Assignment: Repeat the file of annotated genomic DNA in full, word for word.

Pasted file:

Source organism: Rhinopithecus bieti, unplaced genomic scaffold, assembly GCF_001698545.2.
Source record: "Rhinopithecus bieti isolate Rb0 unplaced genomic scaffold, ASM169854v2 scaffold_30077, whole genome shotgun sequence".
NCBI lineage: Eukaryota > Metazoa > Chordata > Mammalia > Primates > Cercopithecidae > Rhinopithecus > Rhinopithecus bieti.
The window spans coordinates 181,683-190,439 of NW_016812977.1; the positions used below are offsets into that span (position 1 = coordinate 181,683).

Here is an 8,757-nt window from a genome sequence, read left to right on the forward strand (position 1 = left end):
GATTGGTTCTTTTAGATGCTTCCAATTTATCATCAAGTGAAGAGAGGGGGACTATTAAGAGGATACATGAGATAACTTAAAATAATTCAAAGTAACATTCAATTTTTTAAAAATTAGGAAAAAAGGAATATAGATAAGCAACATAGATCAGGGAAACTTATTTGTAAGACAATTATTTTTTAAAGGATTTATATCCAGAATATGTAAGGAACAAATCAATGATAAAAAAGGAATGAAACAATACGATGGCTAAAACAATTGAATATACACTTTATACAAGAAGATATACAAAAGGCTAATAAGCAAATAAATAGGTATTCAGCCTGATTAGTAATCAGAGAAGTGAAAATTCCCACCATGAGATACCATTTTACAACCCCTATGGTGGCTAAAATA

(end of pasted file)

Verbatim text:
Source organism: Rhinopithecus bieti, unplaced genomic scaffold, assembly GCF_001698545.2.
Source record: "Rhinopithecus bieti isolate Rb0 unplaced genomic scaffold, ASM169854v2 scaffold_30077, whole genome shotgun sequence".
NCBI lineage: Eukaryota > Metazoa > Chordata > Mammalia > Primates > Cercopithecidae > Rhinopithecus > Rhinopithecus bieti.
The window spans coordinates 181,683-190,439 of NW_016812977.1; the positions used below are offsets into that span (position 1 = coordinate 181,683).

Here is an 8,757-nt window from a genome sequence, read left to right on the forward strand (position 1 = left end):
GATTGGTTCTTTTAGATGCTTCCAATTTATCATCAAGTGAAGAGAGGGGGACTATTAAGAGGATACATGAGATAACTTAAAATAATTCAAAGTAACATTCAATTTTTTAAAAATTAGGAAAAAAGGAATATAGATAAGCAACATAGATCAGGGAAACTTATTTGTAAGACAATTATTTTTTAAAGGATTTATATCCAGAATATGTAAGGAACAAATCAATGATAAAAAAGGAATGAAACAATACGATGGCTAAAACAATTGAATATACACTTTATACAAGAAGATATACAAAAGGCTAATAAGCAAATAAATAGGTATTCAGCCTGATTAGTAATCAGAGAAGTGAAAATTCCCACCATGAGATACCATTTTACAACCCCTATGGTGGCTAAAATA